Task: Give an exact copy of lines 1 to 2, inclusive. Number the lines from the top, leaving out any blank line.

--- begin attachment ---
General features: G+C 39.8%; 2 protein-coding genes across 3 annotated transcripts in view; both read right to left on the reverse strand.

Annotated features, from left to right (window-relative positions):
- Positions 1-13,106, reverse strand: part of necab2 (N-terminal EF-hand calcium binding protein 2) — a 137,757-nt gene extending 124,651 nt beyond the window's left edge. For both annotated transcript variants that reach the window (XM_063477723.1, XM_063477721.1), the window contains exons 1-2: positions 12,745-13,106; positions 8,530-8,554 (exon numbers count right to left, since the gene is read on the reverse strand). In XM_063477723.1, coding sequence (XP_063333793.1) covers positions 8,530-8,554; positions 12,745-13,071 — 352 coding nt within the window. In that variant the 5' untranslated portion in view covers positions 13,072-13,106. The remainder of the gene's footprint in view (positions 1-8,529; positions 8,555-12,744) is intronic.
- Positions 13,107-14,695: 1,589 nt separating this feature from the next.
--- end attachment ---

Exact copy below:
General features: G+C 39.8%; 2 protein-coding genes across 3 annotated transcripts in view; both read right to left on the reverse strand.

Annotated features, from left to right (window-relative positions):